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Publication numberUS5768717 A
Publication typeGrant
Application numberUS 08/545,627
Publication dateJun 23, 1998
Filing dateMay 5, 1994
Priority dateMay 5, 1993
Fee statusLapsed
Also published asDE69406126D1, EP0697823A1, EP0697823B1, WO1994024893A1
Publication number08545627, 545627, US 5768717 A, US 5768717A, US-A-5768717, US5768717 A, US5768717A
InventorsAlexandra Catherine Le Sueur
Original AssigneeLe Sueur; Alexandra Catherine
Export CitationBiBTeX, EndNote, RefMan
External Links: USPTO, USPTO Assignment, Espacenet
Segmented spine protector
US 5768717 A
Abstract
A spine protector comprising a garment formed of a stretch-type material to provide a close fit about the trunk of a wearer is disclosed, the garment including means for receiving and retaining an elongate segmented member in a position substantially along the median line of the dorsal panel of the garment, whereby the garment, when worm, holds the segmented member tightly against the spine of the wearer. The elongate segmented member comprises a generally linear array of segments configured so as to allow said member to flex in the manner of a human spinal column.
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Claims(15)
I claim:
1. A segmented member for use as a spine protector when held tightly against the spine of a wearer, comprising:
a generally linear array of segments arranged along an axis;
each segment having an upper edge and a lower edge and having a height defined as the spacing between the upper and lower edges;
the upper and lower edges of each segment being stepped in a generally complementary manner so that the upper edge of one segment can mesh with the lower edge of a segment next above along the axis and so that the lower edge of said one segment can mesh with the upper edge of a segment next below along the axis; wherein the segments and the upper and lower edges of the segments are dimensioned so as to permit differing degrees of flexion and extension along the axis of the segmented member such that the segmented member may flex in the manner of a human spinal column.
2. A segmented member as claimed in claim 1, wherein the lower edge of each segment includes a basal surface over which an overhanging portion of the upper edge of the segment next below it can ride.
3. A segmented member as claimed in claim 2, wherein the overhanging portion is curved with a mean radius of curvature which is larger than the height of the segment.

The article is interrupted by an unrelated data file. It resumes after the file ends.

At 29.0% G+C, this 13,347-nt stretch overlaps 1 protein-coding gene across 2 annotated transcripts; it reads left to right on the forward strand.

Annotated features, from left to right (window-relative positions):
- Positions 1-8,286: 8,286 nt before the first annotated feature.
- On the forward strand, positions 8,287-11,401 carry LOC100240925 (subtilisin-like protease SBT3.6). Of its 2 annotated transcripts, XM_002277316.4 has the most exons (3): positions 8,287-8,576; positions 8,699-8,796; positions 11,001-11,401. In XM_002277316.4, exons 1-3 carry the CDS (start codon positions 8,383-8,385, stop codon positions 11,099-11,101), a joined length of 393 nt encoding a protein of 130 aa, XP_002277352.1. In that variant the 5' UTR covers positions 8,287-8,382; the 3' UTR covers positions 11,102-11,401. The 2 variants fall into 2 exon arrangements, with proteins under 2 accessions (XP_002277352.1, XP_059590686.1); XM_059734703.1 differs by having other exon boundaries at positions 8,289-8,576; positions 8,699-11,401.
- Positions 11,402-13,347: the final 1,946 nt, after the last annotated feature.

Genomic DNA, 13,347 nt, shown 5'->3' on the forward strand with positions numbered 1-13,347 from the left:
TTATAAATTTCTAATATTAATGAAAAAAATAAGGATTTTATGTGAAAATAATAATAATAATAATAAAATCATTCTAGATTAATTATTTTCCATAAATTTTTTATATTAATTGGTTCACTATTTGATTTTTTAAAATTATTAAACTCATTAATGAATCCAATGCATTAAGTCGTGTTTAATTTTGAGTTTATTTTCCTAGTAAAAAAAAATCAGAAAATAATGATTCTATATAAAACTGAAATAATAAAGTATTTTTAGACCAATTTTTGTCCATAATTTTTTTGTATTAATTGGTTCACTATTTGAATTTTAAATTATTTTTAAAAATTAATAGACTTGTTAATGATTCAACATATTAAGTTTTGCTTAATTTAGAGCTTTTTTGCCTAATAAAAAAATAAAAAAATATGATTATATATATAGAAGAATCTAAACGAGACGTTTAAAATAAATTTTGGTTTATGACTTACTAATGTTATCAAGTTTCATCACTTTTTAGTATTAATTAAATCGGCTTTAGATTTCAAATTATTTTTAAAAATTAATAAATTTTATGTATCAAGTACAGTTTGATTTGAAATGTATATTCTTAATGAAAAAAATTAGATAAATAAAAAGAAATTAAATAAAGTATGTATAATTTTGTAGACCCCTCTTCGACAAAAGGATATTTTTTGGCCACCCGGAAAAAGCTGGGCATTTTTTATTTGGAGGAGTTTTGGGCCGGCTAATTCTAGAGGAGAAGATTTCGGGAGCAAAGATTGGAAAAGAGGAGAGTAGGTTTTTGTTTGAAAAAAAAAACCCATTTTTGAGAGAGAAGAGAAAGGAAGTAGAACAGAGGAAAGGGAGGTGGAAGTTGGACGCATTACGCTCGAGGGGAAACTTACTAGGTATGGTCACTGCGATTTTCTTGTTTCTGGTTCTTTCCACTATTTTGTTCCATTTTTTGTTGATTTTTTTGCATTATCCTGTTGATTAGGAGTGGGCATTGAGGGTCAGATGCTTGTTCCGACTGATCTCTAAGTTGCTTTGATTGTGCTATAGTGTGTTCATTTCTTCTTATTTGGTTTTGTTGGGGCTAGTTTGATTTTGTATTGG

4. A segmented member as claimed in claim 1, wherein the segments are mounted on a resilient base.
5. A segmented member as claimed in claim 4, wherein the base is provided with a laminate on a side opposite to that on which the segments are attached, and which laminate is harder to extend than to compress.
6. A segmented member as claimed in claim 1, wherein the segmented member has an upper, a middle, and a lower region and the segments and the upper and lower edges are dimensioned so as to permit greater flexibility in the middle region than in the upper and lower regions.
7. A segmented member as claimed in claim 1, wherein at least one of the segments comprises a resilient shock-absorbing material coated with a hard outer skin.
8. A segmented member as claimed in claim 1, wherein at least one of the segments comprises an outer shell which is filled with fluid to a predetermined pressure.
9. A segmented member as claimed in claim 8, wherein said outer shell encloses a plurality of intercommunicating chambers.
10. A segmented member as claimed in claim 8, wherein said at least one segment is provided with a valve allowing control of the fluid pressure in the segment.
11. A spine protector comprising a garment formed of a stretch-type material to provide a close fit about the trunk of a wearer, the garment having a dorsal panel and an elongate segmented member as claimed in claim 1 which is received and retained in a position substantially along a median line of the dorsal panel of the garment, whereby said garment, when worn, holds said segmented member tightly against the spine of the wearer.
12. A spine protector as claimed in claim 11, wherein the garment is additionally provided with means for receiving resilient shielding panels.
13. A spine protector as claimed in claim 11, wherein the garment is provided with a gusset.
14. A segmented member for use as a spine protector when held tightly against the spine of a wearer, comprising:
a generally linear array of segments arranged along an axis and mounted on a resilient base;
the base being provided with a laminate on a side opposite to that on which the segments are attached, the laminate being harder to extend than to compress;
each segment having an upper edge and a lower edge and having a height defined as the spacing between the upper and lower edges;
the upper and lower edges of each segment being stepped in a generally complementary manner so that the upper edge of one segment can mesh with the lower edge of a segment next above along the axis and so that the lower edge of said one segment can mesh with the upper edge of a segment next below along the axis;
wherein the segments and the upper and lower edges of the segments are dimensioned so as to permit differing degrees of flexion and extension along the axis of the segmented member such that the segmented member may flex in the manner of a human spinal column.
15. A spine protector comprising a garment formed of a stretch-type material to provide a close fit about the trunk of a wearer, the garment having a dorsal panel and an elongate segmented member as claimed in claim 14 which is received and retained in a position substantially along a median line of the dorsal panel of the garment, whereby said garment, when worn, holds said segmented member tightly against the spine of the wearer.
Description
BACKGROUND OF THE INVENTION